This week, the 118th Congress sees its first “resolution of disapproval” under the Congressional Review Act (CRA).

The AAF CRA Tracker page finally gets its first update under the new Congress. For those somehow unfamiliar with the CRA at this point, it is a provision that allows Congress to invalidate a regulation put forward by the executive branch. While there are various moving parts to the CRA, two of its most important provisions allow Congress to: 1) sidestep a potential filibuster in the Senate, thus allowing a simple majority vote, for a limited period; and 2) take up consideration of rules published in the waning months of the previous Congress and/or administration. This latest example uses the latter provision to target a September 2022 rule from the Department of Commerce regarding “Procedures Covering Suspension of Liquidation, Duties and Estimated Duties in Accord With Presidential Proclamation 10414.”

What is Proclamation 10414? The proclamation’s title gives a good idea of what it involves: “Declaration of Emergency and Authorization for Temporary Extensions of Time and Duty-Free Importation of Solar Cells and Modules from Southeast Asia.” Essentially it is the Biden Administration giving limited relief on the tariff front to certain imported solar panel components. The administration’s justification for this action is that “immediate action is needed to ensure access to a sufficient supply of solar modules to assist in meeting the United States’ electricity generation needs.”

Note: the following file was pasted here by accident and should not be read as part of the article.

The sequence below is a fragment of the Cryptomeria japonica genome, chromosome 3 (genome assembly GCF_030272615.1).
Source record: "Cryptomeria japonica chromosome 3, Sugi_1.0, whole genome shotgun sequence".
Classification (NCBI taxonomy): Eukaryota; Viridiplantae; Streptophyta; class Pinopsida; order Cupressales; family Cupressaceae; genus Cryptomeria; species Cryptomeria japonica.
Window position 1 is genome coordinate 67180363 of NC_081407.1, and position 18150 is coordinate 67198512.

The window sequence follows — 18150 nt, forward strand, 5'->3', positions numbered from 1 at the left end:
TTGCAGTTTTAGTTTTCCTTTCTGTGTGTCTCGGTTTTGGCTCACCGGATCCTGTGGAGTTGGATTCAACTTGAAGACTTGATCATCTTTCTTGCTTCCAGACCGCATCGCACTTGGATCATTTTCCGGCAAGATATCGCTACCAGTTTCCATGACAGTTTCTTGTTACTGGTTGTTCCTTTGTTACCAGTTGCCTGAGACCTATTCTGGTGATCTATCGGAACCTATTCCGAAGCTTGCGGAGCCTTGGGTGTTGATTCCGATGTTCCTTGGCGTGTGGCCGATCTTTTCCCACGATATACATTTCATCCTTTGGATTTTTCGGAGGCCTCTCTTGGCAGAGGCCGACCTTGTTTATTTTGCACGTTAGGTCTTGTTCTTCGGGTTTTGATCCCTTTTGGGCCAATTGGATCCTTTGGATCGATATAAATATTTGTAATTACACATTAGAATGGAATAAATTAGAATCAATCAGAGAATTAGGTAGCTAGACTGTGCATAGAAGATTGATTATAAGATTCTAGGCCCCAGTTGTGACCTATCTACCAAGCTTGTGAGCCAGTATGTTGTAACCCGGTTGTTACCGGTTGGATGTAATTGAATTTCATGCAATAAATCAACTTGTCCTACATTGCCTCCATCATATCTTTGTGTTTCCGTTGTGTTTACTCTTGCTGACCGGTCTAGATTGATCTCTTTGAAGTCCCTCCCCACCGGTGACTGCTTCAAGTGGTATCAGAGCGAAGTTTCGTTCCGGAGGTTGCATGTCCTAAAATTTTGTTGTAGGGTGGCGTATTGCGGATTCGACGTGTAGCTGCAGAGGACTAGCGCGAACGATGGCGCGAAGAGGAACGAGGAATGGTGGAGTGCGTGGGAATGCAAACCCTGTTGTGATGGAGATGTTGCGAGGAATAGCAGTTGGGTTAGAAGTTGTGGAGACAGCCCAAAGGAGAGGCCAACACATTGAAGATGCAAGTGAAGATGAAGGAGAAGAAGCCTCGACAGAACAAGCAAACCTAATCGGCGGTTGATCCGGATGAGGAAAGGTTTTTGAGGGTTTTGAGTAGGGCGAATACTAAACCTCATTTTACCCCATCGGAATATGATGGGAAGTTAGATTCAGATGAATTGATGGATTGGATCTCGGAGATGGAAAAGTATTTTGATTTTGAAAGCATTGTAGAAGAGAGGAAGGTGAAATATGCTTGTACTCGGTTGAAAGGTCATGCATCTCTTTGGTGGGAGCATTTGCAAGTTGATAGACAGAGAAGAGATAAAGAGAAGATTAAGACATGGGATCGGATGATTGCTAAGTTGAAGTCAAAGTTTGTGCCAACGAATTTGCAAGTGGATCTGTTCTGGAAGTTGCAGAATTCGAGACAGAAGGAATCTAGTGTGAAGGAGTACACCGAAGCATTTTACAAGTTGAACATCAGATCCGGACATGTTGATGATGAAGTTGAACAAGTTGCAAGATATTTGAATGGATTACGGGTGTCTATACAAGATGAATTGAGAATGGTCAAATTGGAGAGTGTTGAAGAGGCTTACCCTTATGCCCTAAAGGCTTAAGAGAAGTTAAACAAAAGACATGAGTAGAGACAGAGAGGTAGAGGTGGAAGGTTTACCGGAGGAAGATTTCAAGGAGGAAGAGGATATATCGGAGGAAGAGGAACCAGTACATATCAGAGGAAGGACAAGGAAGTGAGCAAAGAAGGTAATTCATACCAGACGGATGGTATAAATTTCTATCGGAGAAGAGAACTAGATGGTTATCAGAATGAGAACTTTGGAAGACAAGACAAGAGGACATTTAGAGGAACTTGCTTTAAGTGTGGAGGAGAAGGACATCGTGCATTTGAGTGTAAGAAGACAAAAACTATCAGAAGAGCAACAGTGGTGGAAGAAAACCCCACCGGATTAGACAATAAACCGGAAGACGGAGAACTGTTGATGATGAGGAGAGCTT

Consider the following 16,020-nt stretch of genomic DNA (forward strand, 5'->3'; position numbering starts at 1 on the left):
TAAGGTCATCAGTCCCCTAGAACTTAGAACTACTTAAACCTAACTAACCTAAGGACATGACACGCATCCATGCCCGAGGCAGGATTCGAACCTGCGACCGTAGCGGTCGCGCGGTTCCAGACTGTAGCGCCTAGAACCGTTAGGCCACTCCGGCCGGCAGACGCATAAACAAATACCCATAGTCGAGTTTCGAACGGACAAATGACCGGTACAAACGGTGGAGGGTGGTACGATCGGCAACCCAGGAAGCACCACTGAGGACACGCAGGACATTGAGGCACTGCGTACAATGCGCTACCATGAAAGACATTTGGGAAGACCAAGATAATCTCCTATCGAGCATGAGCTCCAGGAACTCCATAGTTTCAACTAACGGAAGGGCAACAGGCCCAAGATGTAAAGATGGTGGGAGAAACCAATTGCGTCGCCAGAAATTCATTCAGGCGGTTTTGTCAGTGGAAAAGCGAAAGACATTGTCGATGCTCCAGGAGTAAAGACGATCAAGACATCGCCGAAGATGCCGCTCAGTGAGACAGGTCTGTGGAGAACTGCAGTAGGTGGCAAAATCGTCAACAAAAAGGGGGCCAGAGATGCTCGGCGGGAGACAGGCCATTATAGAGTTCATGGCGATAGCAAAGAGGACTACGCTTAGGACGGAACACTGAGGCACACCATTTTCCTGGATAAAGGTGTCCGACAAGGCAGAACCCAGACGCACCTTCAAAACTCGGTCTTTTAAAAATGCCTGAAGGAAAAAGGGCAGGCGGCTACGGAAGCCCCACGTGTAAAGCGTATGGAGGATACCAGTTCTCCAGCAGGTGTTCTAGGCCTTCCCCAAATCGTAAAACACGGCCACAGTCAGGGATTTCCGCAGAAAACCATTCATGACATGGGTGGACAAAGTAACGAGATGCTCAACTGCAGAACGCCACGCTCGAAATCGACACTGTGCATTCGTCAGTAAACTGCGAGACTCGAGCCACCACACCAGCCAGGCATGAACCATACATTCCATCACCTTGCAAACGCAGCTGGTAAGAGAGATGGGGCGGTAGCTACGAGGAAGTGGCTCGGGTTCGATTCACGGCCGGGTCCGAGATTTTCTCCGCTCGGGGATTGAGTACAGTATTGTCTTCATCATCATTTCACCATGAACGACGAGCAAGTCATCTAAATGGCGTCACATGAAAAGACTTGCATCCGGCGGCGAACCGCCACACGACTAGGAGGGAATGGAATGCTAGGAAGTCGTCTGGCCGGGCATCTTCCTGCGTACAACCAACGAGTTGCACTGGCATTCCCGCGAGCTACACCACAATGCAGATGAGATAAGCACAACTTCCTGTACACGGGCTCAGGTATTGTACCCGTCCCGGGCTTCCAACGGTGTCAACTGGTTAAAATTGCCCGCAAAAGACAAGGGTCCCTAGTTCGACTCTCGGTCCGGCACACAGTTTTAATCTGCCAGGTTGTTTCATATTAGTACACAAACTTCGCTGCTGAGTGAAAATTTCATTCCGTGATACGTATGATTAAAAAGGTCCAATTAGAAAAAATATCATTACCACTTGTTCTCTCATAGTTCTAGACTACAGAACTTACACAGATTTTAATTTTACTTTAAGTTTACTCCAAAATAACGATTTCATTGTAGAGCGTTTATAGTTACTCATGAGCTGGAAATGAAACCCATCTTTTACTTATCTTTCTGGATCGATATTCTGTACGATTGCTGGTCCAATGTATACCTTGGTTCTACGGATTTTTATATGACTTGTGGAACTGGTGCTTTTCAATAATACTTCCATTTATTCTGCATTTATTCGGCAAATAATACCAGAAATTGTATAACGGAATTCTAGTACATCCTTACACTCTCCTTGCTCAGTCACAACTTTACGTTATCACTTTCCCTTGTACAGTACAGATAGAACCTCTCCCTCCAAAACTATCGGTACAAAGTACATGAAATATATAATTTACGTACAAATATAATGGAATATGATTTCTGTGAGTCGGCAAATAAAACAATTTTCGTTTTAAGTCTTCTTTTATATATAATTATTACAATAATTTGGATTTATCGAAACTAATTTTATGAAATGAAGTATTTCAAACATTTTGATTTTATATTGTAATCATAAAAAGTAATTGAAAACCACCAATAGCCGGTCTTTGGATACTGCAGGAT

Typically, successful CRA resolutions have been highly partisan exercises that involved the unique alignment of a fully unified Congress and administration following an administration of the other party. This is primarily due to the inherent dynamic that any component – be it either chamber of Congress or the incumbent administration – represents a potential veto point if it prefers the underlying policy of the rulemaking under fire.

The CRA resolution at hand, however, provides a somewhat uncommon case study in the canon of such actions. The rule it seeks to invalidate involves cross-cutting trade and climate policy issues. Further complicating matters, there has been noticeable political realignment on trade policy priorities and values across both parties in recent years. As such, this CRA resolution enters the fray with a bipartisan set of cosponsors already attached to it. Granted, one still expects President Biden to veto legislation that would deny implementation of his own Proclamation, but the unique political mélange involved merits some attention going forward.


Since January 1, the federal government has published $55 billion in total net costs (with $39.3 billion in new costs from finalized rules) and 5 million hours of net annual paperwork burden increases (with 671,711 hours in increases from final rules).